One of Stratton Street’s core beliefs is that secular trends such as demographics are constraining growth rates: declining growth has been matched by declining inflationary pressures and lower interest rates. We do not see a reason for this trend to be derailed.
Japan is often pointed to as being one of the most advanced along this path. Nao Sudo and Yasutaka Takizuka’s January 2018 Bank of Japan Working Paper ‘Population Ageing and the Real Interest Rate in the Last and Next 50 Years’ makes some interesting observations in this respect. This study looks at past and future aspects using an overlapping generation (OG) model calibrated to Japan’s economy.
Based on their baseline simulation they find that for Japan between 1960 and 2015, ~270 of the 640 bps decline in real interest rates is attributed to changes in the demographic structure. Interestingly, their study finds that for 2016 onwards changes in the demographic structure have only a minor impact on the real rate.
Sudo and Takizuka rationalise a lessening future demographic effect as follows: ‘In Japan, over the last 50 years, the fertility rate has dropped from 4.6% in the 1960s to -0.7% in 2015, which results in a decline in the growth rate of the working age population from 2.0% to -1.4% during the period. In the next 50 years, the fertility rate will drop by only 0.5%, which makes the growth rate of the working age population almost unaltered. Similarly, life-expectancy has risen by 12 years over the last 50 years, but it will rise by only 4 years over the next 50 years.’ Nevertheless, they still expect past demographic changes to continue to exert downward pressure on real rates: increased longevity ‘is a permanent change and affects households’ saving behaviour permanently, bringing about a persistent negative effect on the real interest rate.’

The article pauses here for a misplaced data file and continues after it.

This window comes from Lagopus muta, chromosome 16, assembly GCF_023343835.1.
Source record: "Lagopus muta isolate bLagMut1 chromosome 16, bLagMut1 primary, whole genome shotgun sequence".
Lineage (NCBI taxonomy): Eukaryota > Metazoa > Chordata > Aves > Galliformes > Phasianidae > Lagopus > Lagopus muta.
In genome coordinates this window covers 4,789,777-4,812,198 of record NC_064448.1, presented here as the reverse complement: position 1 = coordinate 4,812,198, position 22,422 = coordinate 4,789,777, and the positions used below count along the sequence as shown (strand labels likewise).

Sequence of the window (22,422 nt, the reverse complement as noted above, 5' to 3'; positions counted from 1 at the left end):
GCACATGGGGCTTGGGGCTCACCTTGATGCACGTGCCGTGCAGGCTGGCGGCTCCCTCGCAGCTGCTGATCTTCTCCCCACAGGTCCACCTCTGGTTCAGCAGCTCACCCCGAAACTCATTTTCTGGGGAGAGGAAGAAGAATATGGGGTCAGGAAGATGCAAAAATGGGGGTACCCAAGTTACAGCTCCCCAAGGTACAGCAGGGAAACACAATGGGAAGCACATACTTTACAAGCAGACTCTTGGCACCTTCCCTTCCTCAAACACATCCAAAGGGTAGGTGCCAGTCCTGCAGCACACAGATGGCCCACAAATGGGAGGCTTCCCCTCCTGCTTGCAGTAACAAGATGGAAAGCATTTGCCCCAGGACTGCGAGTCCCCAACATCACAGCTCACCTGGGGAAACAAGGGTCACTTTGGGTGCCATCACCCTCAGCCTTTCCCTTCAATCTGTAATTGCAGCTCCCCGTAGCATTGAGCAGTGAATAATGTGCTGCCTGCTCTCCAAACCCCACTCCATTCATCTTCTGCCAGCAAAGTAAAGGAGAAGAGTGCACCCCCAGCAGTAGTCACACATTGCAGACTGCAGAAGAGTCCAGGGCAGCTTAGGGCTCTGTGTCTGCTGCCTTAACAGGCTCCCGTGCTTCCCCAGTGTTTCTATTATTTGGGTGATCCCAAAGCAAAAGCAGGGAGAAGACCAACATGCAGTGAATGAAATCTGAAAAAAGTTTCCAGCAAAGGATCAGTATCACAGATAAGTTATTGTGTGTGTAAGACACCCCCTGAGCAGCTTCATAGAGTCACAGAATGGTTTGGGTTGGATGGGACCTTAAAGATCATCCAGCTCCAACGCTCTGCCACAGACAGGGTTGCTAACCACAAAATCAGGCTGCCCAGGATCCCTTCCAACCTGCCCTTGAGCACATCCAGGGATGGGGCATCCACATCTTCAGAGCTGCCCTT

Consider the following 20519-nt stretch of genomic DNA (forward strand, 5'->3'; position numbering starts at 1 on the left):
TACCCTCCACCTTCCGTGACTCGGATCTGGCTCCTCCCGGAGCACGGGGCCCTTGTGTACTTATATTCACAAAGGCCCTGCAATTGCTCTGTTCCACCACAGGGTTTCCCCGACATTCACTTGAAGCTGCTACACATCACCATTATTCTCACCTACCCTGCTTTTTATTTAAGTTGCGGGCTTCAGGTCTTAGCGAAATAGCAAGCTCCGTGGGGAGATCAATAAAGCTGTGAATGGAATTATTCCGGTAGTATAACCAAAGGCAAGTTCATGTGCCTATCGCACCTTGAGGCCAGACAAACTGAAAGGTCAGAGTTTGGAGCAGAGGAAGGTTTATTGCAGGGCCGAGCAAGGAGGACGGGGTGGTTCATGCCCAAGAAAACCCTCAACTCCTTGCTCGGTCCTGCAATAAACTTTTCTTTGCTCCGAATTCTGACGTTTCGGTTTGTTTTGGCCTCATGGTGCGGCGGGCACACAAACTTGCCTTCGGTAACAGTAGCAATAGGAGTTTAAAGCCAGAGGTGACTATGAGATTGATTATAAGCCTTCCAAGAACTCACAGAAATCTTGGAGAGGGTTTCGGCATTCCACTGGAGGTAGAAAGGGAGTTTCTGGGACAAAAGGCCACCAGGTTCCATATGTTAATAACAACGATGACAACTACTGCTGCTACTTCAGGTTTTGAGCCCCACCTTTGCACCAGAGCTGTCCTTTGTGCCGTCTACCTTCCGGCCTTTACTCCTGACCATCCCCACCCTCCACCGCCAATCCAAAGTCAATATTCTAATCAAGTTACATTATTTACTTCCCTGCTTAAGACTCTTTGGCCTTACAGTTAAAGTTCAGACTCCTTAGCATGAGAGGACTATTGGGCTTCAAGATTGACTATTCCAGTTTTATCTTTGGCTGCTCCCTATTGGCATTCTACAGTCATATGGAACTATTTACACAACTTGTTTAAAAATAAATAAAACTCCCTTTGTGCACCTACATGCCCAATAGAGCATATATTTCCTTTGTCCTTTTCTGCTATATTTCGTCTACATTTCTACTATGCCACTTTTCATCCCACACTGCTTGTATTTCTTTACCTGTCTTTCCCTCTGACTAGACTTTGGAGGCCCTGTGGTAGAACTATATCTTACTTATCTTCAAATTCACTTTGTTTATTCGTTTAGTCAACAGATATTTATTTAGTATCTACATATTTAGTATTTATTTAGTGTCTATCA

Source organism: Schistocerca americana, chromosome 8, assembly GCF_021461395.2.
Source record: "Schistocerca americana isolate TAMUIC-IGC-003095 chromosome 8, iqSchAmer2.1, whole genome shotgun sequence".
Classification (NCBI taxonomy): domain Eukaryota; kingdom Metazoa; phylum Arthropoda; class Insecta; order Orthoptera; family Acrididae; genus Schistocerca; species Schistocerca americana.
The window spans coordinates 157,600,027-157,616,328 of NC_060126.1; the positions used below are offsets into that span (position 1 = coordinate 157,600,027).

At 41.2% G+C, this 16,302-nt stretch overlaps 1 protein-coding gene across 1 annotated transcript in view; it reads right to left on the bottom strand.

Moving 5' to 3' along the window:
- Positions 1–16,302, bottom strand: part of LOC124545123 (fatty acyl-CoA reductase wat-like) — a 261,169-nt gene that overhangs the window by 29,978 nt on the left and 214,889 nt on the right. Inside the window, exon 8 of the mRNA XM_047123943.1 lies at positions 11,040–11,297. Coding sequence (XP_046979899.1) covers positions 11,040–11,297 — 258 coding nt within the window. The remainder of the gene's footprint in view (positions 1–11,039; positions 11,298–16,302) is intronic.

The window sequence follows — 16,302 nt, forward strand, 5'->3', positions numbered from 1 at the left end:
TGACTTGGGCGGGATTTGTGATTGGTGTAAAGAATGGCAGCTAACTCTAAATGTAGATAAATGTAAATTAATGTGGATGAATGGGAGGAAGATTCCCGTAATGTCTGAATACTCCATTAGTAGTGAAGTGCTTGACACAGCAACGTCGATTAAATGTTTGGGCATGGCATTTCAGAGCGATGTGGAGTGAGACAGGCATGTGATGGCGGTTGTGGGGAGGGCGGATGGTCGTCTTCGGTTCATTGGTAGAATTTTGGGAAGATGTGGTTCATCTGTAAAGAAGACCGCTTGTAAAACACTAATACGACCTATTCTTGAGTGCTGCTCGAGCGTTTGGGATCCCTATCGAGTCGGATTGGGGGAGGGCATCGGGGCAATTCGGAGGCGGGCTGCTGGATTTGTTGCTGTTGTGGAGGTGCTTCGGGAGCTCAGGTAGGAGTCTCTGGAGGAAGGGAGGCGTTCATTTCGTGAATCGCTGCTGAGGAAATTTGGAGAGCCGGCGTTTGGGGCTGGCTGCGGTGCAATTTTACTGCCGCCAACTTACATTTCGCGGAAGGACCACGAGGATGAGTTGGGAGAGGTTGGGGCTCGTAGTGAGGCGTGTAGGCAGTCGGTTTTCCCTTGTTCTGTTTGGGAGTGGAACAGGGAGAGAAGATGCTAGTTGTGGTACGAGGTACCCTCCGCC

Demographic trends have important implications for asset markets: According to the United Nations, the entire populations (not just those of working age) of 48 countries or areas in the world are expected to decrease between 2015 and 2050. For us, this implies a weakened growth and inflation outlook and supports a lower level for real rates.